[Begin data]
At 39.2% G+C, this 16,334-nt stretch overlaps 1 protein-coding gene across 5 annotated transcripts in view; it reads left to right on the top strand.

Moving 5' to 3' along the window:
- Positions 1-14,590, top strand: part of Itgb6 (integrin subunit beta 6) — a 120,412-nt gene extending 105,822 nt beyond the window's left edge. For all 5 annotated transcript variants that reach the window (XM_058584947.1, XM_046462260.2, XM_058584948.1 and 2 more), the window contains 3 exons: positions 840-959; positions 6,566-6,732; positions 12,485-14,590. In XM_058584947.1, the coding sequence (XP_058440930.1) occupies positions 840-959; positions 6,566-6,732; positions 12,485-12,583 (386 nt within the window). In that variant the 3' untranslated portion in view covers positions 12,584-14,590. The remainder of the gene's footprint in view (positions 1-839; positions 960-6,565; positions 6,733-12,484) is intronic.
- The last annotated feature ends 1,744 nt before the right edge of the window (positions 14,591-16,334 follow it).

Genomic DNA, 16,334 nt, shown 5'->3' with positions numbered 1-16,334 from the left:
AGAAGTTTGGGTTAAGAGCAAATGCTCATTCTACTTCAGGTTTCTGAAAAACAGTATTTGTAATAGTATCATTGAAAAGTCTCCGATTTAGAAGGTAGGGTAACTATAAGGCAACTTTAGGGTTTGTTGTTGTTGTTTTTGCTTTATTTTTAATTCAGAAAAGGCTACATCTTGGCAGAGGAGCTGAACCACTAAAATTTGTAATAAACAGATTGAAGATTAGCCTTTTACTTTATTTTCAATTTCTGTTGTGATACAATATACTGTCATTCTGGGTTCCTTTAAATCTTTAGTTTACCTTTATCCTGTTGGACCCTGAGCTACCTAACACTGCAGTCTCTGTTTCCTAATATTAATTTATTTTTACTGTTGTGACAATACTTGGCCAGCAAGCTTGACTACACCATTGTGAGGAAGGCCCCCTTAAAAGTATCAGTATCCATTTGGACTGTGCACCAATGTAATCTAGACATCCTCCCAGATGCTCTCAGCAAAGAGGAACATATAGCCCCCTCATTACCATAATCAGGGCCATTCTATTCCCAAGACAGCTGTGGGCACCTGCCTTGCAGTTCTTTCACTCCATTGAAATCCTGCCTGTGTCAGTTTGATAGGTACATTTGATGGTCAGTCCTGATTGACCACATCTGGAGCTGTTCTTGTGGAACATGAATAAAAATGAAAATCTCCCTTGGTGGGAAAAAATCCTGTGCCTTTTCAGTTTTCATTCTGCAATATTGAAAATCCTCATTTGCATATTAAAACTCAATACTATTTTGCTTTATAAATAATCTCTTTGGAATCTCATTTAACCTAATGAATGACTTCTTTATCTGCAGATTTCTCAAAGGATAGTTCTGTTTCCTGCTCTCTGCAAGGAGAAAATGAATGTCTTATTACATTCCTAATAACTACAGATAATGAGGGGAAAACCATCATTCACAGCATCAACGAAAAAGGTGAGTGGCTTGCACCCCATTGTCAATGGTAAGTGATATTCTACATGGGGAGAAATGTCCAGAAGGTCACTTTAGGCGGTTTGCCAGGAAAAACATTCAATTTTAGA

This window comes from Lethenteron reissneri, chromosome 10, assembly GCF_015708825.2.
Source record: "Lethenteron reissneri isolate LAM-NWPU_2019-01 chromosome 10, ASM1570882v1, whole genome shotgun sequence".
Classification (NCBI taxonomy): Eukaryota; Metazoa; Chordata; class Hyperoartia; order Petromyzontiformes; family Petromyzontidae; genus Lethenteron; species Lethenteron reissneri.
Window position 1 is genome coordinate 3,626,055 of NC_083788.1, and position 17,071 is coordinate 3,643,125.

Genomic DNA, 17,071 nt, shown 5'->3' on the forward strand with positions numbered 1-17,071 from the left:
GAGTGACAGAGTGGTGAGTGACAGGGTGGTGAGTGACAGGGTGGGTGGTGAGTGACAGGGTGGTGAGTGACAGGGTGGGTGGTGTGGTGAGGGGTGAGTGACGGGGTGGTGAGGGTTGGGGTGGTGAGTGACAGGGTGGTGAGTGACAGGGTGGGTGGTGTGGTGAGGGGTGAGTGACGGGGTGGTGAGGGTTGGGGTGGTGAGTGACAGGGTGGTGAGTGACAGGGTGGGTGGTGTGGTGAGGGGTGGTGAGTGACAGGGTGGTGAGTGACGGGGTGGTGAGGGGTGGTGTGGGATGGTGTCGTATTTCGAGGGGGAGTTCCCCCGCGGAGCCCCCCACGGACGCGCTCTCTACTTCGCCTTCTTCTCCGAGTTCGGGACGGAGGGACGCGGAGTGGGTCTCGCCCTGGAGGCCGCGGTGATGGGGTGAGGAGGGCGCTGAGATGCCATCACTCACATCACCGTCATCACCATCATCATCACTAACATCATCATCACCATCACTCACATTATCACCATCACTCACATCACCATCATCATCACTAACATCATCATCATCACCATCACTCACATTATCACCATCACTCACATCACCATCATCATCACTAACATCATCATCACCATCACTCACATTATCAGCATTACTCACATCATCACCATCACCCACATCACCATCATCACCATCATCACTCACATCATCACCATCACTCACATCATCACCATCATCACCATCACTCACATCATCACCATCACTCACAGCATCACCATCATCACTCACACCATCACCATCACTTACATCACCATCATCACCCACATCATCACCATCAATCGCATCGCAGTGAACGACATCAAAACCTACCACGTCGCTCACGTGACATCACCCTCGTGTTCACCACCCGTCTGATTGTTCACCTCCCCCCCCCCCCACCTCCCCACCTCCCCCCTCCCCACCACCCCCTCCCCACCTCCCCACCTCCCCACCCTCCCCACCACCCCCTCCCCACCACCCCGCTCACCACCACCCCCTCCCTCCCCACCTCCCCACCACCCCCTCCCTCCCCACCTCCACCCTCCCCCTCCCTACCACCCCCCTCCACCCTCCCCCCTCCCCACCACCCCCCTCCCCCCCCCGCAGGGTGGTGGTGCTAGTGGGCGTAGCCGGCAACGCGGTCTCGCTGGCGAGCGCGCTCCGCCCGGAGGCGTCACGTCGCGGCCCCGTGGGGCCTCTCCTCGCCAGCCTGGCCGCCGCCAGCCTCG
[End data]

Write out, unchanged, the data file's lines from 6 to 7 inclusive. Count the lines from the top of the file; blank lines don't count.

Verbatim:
AGAAGTTTGGGTTAAGAGCAAATGCTCATTCTACTTCAGGTTTCTGAAAAACAGTATTTGTAATAGTATCATTGAAAAGTCTCCGATTTAGAAGGTAGGGTAACTATAAGGCAACTTTAGGGTTTGTTGTTGTTGTTTTTGCTTTATTTTTAATTCAGAAAAGGCTACATCTTGGCAGAGGAGCTGAACCACTAAAATTTGTAATAAACAGATTGAAGATTAGCCTTTTACTTTATTTTCAATTTCTGTTGTGATACAATATACTGTCATTCTGGGTTCCTTTAAATCTTTAGTTTACCTTTATCCTGTTGGACCCTGAGCTACCTAACACTGCAGTCTCTGTTTCCTAATATTAATTTATTTTTACTGTTGTGACAATACTTGGCCAGCAAGCTTGACTACACCATTGTGAGGAAGGCCCCCTTAAAAGTATCAGTATCCATTTGGACTGTGCACCAATGTAATCTAGACATCCTCCCAGATGCTCTCAGCAAAGAGGAACATATAGCCCCCTCATTACCATAATCAGGGCCATTCTATTCCCAAGACAGCTGTGGGCACCTGCCTTGCAGTTCTTTCACTCCATTGAAATCCTGCCTGTGTCAGTTTGATAGGTACATTTGATGGTCAGTCCTGATTGACCACATCTGGAGCTGTTCTTGTGGAACATGAATAAAAATGAAAATCTCCCTTGGTGGGAAAAAATCCTGTGCCTTTTCAGTTTTCATTCTGCAATATTGAAAATCCTCATTTGCATATTAAAACTCAATACTATTTTGCTTTATAAATAATCTCTTTGGAATCTCATTTAACCTAATGAATGACTTCTTTATCTGCAGATTTCTCAAAGGATAGTTCTGTTTCCTGCTCTCTGCAAGGAGAAAATGAATGTCTTATTACATTCCTAATAACTACAGATAATGAGGGGAAAACCATCATTCACAGCATCAACGAAAAAGGTGAGTGGCTTGCACCCCATTGTCAATGGTAAGTGATATTCTACATGGGGAGAAATGTCCAGAAGGTCACTTTAGGCGGTTTGCCAGGAAAAACATTCAATTTTAGA

This window comes from Lethenteron reissneri, chromosome 10, assembly GCF_015708825.2.